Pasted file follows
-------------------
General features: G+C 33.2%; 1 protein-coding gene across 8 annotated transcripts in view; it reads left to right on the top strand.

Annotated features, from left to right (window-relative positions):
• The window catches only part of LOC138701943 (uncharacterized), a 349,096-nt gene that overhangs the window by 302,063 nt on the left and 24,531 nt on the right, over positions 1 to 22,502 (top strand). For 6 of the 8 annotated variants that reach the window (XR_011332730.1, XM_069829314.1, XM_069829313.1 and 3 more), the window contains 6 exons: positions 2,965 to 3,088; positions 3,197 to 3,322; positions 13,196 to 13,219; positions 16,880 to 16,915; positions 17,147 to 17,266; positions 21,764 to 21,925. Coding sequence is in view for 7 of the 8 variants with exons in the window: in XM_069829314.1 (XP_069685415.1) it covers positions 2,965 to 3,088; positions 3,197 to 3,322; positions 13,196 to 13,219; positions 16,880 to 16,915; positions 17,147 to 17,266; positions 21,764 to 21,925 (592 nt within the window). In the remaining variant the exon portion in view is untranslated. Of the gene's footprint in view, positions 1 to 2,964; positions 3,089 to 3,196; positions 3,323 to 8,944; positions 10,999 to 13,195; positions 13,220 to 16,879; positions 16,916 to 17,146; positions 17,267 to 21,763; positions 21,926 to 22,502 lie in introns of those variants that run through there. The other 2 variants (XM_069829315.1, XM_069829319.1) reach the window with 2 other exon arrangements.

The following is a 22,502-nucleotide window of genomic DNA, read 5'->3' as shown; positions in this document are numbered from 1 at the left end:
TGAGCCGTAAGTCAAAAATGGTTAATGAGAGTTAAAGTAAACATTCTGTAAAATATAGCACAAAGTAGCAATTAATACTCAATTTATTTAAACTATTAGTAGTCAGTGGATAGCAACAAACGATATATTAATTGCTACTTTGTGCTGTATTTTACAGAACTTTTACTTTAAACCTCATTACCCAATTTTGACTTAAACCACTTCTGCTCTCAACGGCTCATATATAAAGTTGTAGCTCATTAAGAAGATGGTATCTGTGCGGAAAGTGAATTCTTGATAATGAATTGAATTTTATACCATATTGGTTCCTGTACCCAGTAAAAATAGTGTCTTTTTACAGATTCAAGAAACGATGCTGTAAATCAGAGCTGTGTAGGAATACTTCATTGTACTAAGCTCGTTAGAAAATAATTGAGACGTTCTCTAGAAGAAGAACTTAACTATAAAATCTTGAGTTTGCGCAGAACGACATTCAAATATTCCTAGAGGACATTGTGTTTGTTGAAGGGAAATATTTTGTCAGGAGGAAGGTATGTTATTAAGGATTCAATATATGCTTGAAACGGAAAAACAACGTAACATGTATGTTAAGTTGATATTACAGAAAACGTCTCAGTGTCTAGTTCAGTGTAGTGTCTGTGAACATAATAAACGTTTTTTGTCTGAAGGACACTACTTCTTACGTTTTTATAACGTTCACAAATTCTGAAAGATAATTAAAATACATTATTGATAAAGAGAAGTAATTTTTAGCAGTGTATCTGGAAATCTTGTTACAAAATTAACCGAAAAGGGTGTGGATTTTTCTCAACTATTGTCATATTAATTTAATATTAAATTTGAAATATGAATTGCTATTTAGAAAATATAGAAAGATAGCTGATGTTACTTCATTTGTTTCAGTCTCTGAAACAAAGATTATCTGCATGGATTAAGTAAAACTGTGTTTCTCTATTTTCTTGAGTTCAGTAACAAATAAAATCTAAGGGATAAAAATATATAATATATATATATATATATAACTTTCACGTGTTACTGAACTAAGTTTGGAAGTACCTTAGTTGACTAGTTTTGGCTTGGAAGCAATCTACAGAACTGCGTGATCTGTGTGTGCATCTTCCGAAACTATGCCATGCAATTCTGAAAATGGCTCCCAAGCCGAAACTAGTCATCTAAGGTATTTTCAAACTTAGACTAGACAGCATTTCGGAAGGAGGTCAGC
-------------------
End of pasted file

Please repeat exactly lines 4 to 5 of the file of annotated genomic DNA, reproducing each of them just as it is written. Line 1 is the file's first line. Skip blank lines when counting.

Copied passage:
The following is a 22,502-nucleotide window of genomic DNA, read 5'->3' as shown; positions in this document are numbered from 1 at the left end:
TGAGCCGTAAGTCAAAAATGGTTAATGAGAGTTAAAGTAAACATTCTGTAAAATATAGCACAAAGTAGCAATTAATACTCAATTTATTTAAACTATTAGTAGTCAGTGGATAGCAACAAACGATATATTAATTGCTACTTTGTGCTGTATTTTACAGAACTTTTACTTTAAACCTCATTACCCAATTTTGACTTAAACCACTTCTGCTCTCAACGGCTCATATATAAAGTTGTAGCTCATTAAGAAGATGGTATCTGTGCGGAAAGTGAATTCTTGATAATGAATTGAATTTTATACCATATTGGTTCCTGTACCCAGTAAAAATAGTGTCTTTTTACAGATTCAAGAAACGATGCTGTAAATCAGAGCTGTGTAGGAATACTTCATTGTACTAAGCTCGTTAGAAAATAATTGAGACGTTCTCTAGAAGAAGAACTTAACTATAAAATCTTGAGTTTGCGCAGAACGACATTCAAATATTCCTAGAGGACATTGTGTTTGTTGAAGGGAAATATTTTGTCAGGAGGAAGGTATGTTATTAAGGATTCAATATATGCTTGAAACGGAAAAACAACGTAACATGTATGTTAAGTTGATATTACAGAAAACGTCTCAGTGTCTAGTTCAGTGTAGTGTCTGTGAACATAATAAACGTTTTTTGTCTGAAGGACACTACTTCTTACGTTTTTATAACGTTCACAAATTCTGAAAGATAATTAAAATACATTATTGATAAAGAGAAGTAATTTTTAGCAGTGTATCTGGAAATCTTGTTACAAAATTAACCGAAAAGGGTGTGGATTTTTCTCAACTATTGTCATATTAATTTAATATTAAATTTGAAATATGAATTGCTATTTAGAAAATATAGAAAGATAGCTGATGTTACTTCATTTGTTTCAGTCTCTGAAACAAAGATTATCTGCATGGATTAAGTAAAACTGTGTTTCTCTATTTTCTTGAGTTCAGTAACAAATAAAATCTAAGGGATAAAAATATATAATATATATATATATATATAACTTTCACGTGTTACTGAACTAAGTTTGGAAGTACCTTAGTTGACTAGTTTTGGCTTGGAAGCAATCTACAGAACTGCGTGATCTGTGTGTGCATCTTCCGAAACTATGCCATGCAATTCTGAAAATGGCTCCCAAGCCGAAACTAGTCATCTAAGGTATTTTCAAACTTAGACTAGACAGCATTTCGGAAGGAGGTCAGC